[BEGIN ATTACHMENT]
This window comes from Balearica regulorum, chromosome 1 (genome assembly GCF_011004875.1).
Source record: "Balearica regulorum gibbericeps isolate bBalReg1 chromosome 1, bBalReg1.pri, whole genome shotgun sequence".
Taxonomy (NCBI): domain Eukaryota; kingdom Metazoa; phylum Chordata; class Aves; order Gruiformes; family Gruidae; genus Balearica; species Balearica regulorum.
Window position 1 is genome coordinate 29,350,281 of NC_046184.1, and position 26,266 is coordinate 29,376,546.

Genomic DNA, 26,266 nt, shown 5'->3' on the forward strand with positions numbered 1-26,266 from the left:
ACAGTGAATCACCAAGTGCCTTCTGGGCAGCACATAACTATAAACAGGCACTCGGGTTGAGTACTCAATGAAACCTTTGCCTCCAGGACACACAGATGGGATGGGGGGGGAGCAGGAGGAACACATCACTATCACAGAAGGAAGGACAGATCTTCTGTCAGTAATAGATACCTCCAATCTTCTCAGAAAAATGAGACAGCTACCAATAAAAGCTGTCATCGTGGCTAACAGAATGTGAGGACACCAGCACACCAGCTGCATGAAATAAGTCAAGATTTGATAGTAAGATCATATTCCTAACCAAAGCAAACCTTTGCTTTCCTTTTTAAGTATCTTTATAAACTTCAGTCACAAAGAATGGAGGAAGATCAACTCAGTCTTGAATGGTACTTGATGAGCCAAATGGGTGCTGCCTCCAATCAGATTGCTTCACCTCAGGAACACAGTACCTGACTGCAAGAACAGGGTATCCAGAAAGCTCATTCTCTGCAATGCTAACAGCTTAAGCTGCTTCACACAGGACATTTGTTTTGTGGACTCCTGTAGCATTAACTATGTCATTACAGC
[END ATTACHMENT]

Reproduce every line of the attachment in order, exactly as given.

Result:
This window comes from Balearica regulorum, chromosome 1 (genome assembly GCF_011004875.1).
Source record: "Balearica regulorum gibbericeps isolate bBalReg1 chromosome 1, bBalReg1.pri, whole genome shotgun sequence".
Taxonomy (NCBI): domain Eukaryota; kingdom Metazoa; phylum Chordata; class Aves; order Gruiformes; family Gruidae; genus Balearica; species Balearica regulorum.
Window position 1 is genome coordinate 29,350,281 of NC_046184.1, and position 26,266 is coordinate 29,376,546.

Genomic DNA, 26,266 nt, shown 5'->3' on the forward strand with positions numbered 1-26,266 from the left:
ACAGTGAATCACCAAGTGCCTTCTGGGCAGCACATAACTATAAACAGGCACTCGGGTTGAGTACTCAATGAAACCTTTGCCTCCAGGACACACAGATGGGATGGGGGGGGAGCAGGAGGAACACATCACTATCACAGAAGGAAGGACAGATCTTCTGTCAGTAATAGATACCTCCAATCTTCTCAGAAAAATGAGACAGCTACCAATAAAAGCTGTCATCGTGGCTAACAGAATGTGAGGACACCAGCACACCAGCTGCATGAAATAAGTCAAGATTTGATAGTAAGATCATATTCCTAACCAAAGCAAACCTTTGCTTTCCTTTTTAAGTATCTTTATAAACTTCAGTCACAAAGAATGGAGGAAGATCAACTCAGTCTTGAATGGTACTTGATGAGCCAAATGGGTGCTGCCTCCAATCAGATTGCTTCACCTCAGGAACACAGTACCTGACTGCAAGAACAGGGTATCCAGAAAGCTCATTCTCTGCAATGCTAACAGCTTAAGCTGCTTCACACAGGACATTTGTTTTGTGGACTCCTGTAGCATTAACTATGTCATTACAGC